Thanks.
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Old 08-26-2014, 09:06 AM
 
Location: 304
5,092 posts, read 6,855,484 times
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Quote:
Originally Posted by Bobloblawslawblog View Post
Poor West Virginia. The South doesn't want to claim it. The Midwest doesn't want to claim it. And due to the fact that it is 100% landlocked and never touches a single drop of Atlantic water, it really doesn't make much sense to call it "Mid Atlantic" either.
The struggle is real!

I consider it a Mid-Atlantic State. WV doesn't neatly fit into any category, but it fits better with PA, Maryland, and VA.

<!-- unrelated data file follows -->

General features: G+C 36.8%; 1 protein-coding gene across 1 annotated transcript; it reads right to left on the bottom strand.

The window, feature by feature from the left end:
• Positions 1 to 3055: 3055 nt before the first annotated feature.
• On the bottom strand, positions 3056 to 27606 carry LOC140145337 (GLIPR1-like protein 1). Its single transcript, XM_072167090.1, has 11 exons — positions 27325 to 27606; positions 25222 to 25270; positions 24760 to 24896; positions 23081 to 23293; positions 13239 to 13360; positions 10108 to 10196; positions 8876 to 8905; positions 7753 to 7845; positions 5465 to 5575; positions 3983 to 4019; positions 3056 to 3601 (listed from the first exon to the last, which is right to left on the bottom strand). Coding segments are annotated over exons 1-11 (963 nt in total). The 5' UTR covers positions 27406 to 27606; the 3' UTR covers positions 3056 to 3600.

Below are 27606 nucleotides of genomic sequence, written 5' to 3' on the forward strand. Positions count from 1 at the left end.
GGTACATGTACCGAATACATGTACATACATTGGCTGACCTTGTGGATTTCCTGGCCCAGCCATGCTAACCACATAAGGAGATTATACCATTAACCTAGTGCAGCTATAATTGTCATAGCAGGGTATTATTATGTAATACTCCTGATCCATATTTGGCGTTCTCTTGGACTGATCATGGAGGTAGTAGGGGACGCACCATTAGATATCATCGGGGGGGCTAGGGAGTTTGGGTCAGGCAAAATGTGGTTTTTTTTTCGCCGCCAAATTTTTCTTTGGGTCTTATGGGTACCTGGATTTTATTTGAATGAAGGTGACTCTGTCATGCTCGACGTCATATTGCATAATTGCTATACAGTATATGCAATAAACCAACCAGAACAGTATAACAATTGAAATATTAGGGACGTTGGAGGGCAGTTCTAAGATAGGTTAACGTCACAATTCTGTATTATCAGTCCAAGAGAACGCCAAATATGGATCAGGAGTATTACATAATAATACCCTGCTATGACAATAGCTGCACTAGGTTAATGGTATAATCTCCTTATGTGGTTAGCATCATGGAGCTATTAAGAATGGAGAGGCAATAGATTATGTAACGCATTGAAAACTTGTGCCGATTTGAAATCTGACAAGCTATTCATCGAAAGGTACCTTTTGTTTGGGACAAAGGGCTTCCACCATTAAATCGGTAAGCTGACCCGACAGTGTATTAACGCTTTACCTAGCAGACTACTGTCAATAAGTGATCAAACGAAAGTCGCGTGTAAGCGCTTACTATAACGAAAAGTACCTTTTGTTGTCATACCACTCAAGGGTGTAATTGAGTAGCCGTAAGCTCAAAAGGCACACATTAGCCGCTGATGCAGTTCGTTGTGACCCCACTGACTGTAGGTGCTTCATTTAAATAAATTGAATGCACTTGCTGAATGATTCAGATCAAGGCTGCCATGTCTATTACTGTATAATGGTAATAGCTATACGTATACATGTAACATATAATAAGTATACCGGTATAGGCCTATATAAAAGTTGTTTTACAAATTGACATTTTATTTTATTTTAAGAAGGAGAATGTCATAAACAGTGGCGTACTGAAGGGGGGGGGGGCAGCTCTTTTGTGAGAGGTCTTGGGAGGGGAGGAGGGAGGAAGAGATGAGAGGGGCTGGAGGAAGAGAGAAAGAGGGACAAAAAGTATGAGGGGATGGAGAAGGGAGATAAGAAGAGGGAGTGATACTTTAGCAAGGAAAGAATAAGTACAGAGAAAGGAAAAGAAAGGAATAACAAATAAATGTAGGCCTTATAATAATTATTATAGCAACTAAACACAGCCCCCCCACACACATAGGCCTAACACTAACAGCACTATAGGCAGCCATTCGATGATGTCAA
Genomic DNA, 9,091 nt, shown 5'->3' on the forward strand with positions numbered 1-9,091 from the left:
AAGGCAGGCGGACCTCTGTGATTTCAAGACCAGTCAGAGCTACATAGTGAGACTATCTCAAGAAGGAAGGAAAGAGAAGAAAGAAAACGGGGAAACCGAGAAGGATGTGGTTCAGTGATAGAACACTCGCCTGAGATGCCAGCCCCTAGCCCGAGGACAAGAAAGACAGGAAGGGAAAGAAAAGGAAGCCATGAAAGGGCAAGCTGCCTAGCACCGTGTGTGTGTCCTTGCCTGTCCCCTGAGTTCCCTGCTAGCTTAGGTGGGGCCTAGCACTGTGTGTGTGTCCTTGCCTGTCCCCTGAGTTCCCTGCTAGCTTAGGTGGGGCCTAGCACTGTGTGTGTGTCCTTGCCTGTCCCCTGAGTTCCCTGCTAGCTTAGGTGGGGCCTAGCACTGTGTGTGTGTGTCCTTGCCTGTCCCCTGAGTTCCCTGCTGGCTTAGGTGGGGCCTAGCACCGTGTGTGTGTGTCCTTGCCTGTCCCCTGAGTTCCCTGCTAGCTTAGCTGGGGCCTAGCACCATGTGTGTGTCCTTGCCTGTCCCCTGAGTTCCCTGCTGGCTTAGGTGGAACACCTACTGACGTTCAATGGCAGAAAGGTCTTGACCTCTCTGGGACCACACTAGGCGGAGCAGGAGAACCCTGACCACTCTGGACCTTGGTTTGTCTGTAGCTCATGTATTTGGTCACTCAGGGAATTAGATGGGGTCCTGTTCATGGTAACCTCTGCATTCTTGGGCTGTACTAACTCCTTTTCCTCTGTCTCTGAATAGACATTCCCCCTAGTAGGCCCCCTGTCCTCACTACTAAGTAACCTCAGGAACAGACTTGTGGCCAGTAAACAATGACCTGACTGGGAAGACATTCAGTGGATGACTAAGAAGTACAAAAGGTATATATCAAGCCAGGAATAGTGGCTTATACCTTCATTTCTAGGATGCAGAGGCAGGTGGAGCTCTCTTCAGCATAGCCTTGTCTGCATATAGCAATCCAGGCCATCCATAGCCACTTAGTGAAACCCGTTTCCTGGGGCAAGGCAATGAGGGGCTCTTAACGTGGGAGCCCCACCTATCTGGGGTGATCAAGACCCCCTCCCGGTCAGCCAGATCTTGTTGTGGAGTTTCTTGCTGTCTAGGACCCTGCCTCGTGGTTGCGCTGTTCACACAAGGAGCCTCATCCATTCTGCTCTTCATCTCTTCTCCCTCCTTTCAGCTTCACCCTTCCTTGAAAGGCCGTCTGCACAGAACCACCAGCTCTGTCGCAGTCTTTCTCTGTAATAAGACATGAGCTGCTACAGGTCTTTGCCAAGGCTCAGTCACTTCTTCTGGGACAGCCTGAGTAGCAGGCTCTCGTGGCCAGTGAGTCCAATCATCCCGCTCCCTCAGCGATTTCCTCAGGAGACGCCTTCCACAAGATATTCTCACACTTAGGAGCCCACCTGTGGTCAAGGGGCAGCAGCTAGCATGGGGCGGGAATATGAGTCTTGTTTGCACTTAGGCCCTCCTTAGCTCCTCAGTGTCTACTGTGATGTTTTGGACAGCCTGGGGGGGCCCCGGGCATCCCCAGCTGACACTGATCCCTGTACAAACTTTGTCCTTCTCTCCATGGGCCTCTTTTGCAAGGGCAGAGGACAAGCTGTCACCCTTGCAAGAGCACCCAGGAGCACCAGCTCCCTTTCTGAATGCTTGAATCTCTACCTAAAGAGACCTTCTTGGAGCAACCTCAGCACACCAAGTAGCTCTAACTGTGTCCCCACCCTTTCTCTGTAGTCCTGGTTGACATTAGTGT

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Old 08-26-2014, 09:27 AM
 
Location: On the Great South Bay
7,130 posts, read 9,898,127 times
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Quote:
Originally Posted by 2e1m5a View Post
The Little League World Series Mid-Atlantic division consists of New York, New Jersey, Pennsylvania, Delaware, Maryland and Washington DC. Virginia and West Virginia are in the Southeast division.

I just thought I'd make things more complicated for city-data's sake.
That's an interesting clue from the past. Another I found recently is the Middle States Association of Colleges and Schools which was founded in 1887. Back then it was called the "Association of Colleges and Secondary Schools of the Middle States and Maryland".